A trust can be a useful tool in disbursing your estate during and after death. It is hard to consider one’s mortality but when you do finally accept that death is inevitable, it is prudent to have a dispositional scheme set up that will benefit your family. A Revocable Trust is a less complicated and more expeditious way for your heirs to divide and distribute your estate according to your own specific plan once you have passed.
A Revocable Trust is a legal entity created by an individual that is used to disburse an individual’s estate avoiding significant probate court involvement. The Settler is the individual who sets up the trust and places limitations on what the trust can or cannot do with trust assets. The Trustee is the person in charge of the trust and who has a fiduciary duty to the Settlers and Beneficiaries to distribute the estate in accordance with the limitations set forth by the Settler. The Settler, in some instances, may be the Trustee as well. A Settler may not be the beneficiary of a Trust.
A Settler may also be the Trustee and is given the power to change the trust in many ways. Under Texas Property Code 122.033 a Settler that is also the Trustee reserves such powers as:
- Making a beneficial life interest for himself;
- The power to revoke, modify, or terminate the trust in whole or in part;
- The power to designate the person to whom or on whose behalf the income or principal is to be paid or applied;
- The power to control the administration of the trust in whole or in part;
- The right to exercise a power or option over property in the trust or over interests made payable to the trust under an employee benefit plan, life insurance policy , or otherwise; or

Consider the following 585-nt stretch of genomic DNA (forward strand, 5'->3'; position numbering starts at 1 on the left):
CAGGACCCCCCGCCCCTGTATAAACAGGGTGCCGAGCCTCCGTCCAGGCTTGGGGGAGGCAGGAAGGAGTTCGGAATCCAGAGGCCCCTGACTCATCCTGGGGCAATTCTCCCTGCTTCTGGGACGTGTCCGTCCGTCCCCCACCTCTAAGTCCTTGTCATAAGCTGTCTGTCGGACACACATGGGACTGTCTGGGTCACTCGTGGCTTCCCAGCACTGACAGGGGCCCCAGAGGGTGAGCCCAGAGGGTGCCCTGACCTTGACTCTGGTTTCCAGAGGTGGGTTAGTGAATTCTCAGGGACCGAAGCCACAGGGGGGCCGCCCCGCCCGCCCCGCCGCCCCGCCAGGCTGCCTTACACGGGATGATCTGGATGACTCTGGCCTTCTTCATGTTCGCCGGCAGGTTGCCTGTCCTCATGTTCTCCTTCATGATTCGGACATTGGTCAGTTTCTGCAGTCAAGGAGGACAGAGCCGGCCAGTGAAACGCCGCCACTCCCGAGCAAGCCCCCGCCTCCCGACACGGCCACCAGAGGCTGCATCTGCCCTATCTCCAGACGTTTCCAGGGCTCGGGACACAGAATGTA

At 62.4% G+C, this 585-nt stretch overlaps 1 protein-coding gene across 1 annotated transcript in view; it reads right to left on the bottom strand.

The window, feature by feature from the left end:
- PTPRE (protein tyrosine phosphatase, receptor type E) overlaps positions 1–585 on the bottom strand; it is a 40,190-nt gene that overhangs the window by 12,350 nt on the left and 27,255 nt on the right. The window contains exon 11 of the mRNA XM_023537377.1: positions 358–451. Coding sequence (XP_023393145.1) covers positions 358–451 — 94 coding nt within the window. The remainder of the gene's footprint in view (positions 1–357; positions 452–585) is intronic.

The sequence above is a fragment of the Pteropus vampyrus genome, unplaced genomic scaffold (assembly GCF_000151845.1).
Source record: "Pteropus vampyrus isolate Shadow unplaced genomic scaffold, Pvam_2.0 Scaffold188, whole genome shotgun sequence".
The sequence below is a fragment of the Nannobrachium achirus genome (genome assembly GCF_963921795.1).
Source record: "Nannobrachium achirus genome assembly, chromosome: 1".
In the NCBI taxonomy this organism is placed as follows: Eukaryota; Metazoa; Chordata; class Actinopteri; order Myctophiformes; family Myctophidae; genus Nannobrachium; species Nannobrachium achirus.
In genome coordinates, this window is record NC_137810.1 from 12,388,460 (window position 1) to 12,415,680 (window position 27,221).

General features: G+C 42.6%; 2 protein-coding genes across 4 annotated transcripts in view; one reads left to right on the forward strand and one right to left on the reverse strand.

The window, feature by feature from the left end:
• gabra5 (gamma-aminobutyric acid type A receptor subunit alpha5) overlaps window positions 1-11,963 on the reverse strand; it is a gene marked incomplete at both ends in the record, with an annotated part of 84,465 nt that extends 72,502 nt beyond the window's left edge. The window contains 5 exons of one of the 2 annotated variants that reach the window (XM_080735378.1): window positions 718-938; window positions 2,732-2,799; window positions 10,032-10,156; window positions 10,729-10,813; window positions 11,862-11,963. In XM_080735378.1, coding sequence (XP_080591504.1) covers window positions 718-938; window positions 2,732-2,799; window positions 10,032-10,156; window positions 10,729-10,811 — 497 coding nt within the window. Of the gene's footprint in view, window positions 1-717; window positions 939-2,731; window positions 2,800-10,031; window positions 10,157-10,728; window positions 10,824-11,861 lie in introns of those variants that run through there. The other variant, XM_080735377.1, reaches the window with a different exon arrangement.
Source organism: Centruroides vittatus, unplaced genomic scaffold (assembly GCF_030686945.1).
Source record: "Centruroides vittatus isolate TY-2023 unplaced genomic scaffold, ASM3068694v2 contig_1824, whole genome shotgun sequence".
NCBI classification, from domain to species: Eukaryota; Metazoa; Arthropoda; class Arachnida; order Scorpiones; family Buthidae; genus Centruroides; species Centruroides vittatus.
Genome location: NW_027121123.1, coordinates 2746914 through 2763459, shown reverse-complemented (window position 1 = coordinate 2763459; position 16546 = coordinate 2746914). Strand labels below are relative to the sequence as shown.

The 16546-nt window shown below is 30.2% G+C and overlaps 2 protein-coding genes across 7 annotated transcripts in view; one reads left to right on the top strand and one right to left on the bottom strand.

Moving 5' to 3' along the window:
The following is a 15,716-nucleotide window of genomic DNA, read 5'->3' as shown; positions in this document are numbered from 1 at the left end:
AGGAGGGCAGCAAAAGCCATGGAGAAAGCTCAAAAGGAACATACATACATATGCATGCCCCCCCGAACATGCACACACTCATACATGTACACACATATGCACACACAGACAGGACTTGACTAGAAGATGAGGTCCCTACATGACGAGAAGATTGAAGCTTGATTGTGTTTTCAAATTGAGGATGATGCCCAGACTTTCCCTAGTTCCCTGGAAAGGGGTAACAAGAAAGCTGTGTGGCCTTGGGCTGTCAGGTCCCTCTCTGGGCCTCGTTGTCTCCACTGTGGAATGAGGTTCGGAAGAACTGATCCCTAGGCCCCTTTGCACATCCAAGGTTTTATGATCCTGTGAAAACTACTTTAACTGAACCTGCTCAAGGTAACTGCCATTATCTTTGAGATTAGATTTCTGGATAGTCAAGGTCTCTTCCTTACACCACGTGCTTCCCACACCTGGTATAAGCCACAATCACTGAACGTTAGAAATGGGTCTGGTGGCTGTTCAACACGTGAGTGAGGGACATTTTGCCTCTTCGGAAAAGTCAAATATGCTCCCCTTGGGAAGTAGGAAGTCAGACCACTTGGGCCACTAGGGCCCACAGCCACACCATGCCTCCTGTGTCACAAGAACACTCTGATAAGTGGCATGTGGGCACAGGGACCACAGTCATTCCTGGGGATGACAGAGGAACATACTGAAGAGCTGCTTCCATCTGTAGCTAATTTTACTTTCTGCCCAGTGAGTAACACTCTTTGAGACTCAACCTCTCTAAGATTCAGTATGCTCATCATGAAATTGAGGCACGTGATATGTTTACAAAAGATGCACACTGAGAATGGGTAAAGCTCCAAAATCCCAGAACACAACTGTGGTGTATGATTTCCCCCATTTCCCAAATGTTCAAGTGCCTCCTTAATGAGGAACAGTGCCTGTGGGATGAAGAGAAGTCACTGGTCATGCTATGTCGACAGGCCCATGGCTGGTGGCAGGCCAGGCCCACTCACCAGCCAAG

- The power to add property or cause additional employee benefits, life insurance, or other interests to be made payable to the trust at any time.
The important point is that Texas allows an individual to both make a trust and control the Trust.
A Revocable Trust can used to bypass the court system thus producing a quick and effective means for an estate to be disbursed. Instead of probating a will and having the court get involved which is timely, an individual may create a trust with limitations which can bypass the court process altogether.
The creation of a Trust can be a complex process depending on the size of the estate. An experienced estate lawyer should be consulted to ensure the Settler’s limitations set upon the Trust are valid and precise. By utilizing a Trust rather than a Will or Intestate Succession, an individual can avoid undue delay in probating the estate and the Trust itself allows the Settler the ability to specify the exact conditions and limitations that will be involved as the estate is disbursed.